Access Type

Open Access Thesis

Date of Award

January 2014

Degree Type


Degree Name



Civil and Environmental Engineering

First Advisor

Carol J. Miller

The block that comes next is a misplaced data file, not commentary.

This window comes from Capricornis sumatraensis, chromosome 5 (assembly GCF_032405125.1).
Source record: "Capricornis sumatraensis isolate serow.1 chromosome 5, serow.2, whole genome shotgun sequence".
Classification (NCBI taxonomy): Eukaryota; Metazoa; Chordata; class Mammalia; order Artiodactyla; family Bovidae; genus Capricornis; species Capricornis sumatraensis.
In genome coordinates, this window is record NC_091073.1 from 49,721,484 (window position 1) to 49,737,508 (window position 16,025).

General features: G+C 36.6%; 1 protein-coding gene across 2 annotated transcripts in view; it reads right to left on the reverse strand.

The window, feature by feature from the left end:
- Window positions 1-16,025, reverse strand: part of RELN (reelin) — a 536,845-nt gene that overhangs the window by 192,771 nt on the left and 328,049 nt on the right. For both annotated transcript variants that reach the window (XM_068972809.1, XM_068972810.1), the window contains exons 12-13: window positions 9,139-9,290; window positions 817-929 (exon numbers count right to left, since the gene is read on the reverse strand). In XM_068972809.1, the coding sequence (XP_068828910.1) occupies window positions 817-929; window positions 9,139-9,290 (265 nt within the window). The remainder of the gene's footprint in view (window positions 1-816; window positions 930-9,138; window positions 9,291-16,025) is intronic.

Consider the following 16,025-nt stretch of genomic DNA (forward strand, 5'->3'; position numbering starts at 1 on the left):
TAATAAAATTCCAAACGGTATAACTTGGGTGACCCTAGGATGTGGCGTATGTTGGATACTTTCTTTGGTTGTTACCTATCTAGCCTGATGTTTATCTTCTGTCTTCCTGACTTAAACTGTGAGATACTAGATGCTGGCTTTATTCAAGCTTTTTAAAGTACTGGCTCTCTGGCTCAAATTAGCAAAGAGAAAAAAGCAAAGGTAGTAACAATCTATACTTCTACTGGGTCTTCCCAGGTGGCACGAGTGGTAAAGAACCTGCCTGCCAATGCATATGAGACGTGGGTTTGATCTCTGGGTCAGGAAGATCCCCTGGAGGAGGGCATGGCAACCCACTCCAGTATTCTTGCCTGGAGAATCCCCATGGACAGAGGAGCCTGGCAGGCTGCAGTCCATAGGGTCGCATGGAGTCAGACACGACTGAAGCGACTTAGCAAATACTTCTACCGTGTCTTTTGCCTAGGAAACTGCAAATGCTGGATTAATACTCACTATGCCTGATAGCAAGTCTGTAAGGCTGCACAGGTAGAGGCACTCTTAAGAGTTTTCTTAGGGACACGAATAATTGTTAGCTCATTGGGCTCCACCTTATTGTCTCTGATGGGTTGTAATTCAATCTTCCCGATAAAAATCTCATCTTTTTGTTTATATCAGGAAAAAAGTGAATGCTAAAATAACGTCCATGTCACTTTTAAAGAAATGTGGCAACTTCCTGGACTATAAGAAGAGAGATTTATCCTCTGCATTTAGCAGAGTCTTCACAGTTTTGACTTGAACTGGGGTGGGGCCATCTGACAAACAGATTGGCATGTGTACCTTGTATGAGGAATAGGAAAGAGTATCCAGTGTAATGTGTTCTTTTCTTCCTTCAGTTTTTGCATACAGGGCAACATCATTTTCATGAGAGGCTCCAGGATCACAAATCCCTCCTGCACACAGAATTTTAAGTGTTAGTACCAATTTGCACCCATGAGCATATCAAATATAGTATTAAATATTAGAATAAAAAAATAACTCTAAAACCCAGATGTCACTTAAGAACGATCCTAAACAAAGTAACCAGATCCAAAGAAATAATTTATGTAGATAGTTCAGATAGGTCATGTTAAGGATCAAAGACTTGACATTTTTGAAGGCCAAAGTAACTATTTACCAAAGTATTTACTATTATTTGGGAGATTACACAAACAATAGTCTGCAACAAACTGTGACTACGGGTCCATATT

Sedimentation is the most important factor in the longevity of dams built in the United States. As most dams are reaching their capacity for sediment storage, this study investigated the historical and predicted future rates of sediment accumulation as well as the remaining storage capacity. This study examined the mechanisms influencing sediment production and storage in the watershed to provide future insight regarding potential control of this process. Twelve reservoirs throughout the Great Lakes watershed were selected and analyzed for their greater applicability to the entire watershed. Both historic and new data were collected on these dams to determine how the storage capacity has changed over time and to forecast the remaining life-span of the impoundments. Different methods were used to estimate the sediment yield and dam capacity including (1) bathymetric subtraction, (2) USGS (United States Geological Survey) sediment gages, and (3) radionuclide dating. Some correlation was found between agricultural watersheds and a higher sediment load per square mile than forested watersheds do.